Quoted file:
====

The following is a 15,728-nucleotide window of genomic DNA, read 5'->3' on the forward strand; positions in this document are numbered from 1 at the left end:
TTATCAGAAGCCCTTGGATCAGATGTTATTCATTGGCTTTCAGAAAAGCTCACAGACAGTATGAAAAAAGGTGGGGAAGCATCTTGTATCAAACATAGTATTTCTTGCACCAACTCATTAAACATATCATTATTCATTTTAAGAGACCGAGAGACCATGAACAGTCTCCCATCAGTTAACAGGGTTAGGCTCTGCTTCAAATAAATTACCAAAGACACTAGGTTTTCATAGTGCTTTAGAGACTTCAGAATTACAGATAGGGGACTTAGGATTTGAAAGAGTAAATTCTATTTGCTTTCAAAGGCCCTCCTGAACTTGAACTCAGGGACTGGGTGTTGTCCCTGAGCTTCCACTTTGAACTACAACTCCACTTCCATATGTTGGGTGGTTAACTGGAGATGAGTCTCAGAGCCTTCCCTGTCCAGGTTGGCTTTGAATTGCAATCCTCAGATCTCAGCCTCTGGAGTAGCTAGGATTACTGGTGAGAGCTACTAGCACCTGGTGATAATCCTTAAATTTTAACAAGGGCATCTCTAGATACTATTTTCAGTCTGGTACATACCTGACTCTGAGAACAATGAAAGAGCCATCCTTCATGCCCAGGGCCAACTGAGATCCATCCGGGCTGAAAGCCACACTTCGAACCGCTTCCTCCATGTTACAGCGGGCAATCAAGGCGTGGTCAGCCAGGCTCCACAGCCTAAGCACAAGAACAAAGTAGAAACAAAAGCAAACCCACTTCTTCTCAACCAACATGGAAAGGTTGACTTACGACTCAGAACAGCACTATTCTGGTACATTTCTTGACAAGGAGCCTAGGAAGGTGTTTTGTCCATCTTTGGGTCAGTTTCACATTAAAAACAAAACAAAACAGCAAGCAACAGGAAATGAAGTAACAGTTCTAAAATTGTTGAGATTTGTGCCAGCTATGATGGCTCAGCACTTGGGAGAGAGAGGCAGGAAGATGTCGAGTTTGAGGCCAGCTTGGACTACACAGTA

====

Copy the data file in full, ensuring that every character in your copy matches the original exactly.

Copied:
The following is a 15,728-nucleotide window of genomic DNA, read 5'->3' on the forward strand; positions in this document are numbered from 1 at the left end:
TTATCAGAAGCCCTTGGATCAGATGTTATTCATTGGCTTTCAGAAAAGCTCACAGACAGTATGAAAAAAGGTGGGGAAGCATCTTGTATCAAACATAGTATTTCTTGCACCAACTCATTAAACATATCATTATTCATTTTAAGAGACCGAGAGACCATGAACAGTCTCCCATCAGTTAACAGGGTTAGGCTCTGCTTCAAATAAATTACCAAAGACACTAGGTTTTCATAGTGCTTTAGAGACTTCAGAATTACAGATAGGGGACTTAGGATTTGAAAGAGTAAATTCTATTTGCTTTCAAAGGCCCTCCTGAACTTGAACTCAGGGACTGGGTGTTGTCCCTGAGCTTCCACTTTGAACTACAACTCCACTTCCATATGTTGGGTGGTTAACTGGAGATGAGTCTCAGAGCCTTCCCTGTCCAGGTTGGCTTTGAATTGCAATCCTCAGATCTCAGCCTCTGGAGTAGCTAGGATTACTGGTGAGAGCTACTAGCACCTGGTGATAATCCTTAAATTTTAACAAGGGCATCTCTAGATACTATTTTCAGTCTGGTACATACCTGACTCTGAGAACAATGAAAGAGCCATCCTTCATGCCCAGGGCCAACTGAGATCCATCCGGGCTGAAAGCCACACTTCGAACCGCTTCCTCCATGTTACAGCGGGCAATCAAGGCGTGGTCAGCCAGGCTCCACAGCCTAAGCACAAGAACAAAGTAGAAACAAAAGCAAACCCACTTCTTCTCAACCAACATGGAAAGGTTGACTTACGACTCAGAACAGCACTATTCTGGTACATTTCTTGACAAGGAGCCTAGGAAGGTGTTTTGTCCATCTTTGGGTCAGTTTCACATTAAAAACAAAACAAAACAGCAAGCAACAGGAAATGAAGTAACAGTTCTAAAATTGTTGAGATTTGTGCCAGCTATGATGGCTCAGCACTTGGGAGAGAGAGGCAGGAAGATGTCGAGTTTGAGGCCAGCTTGGACTACACAGTA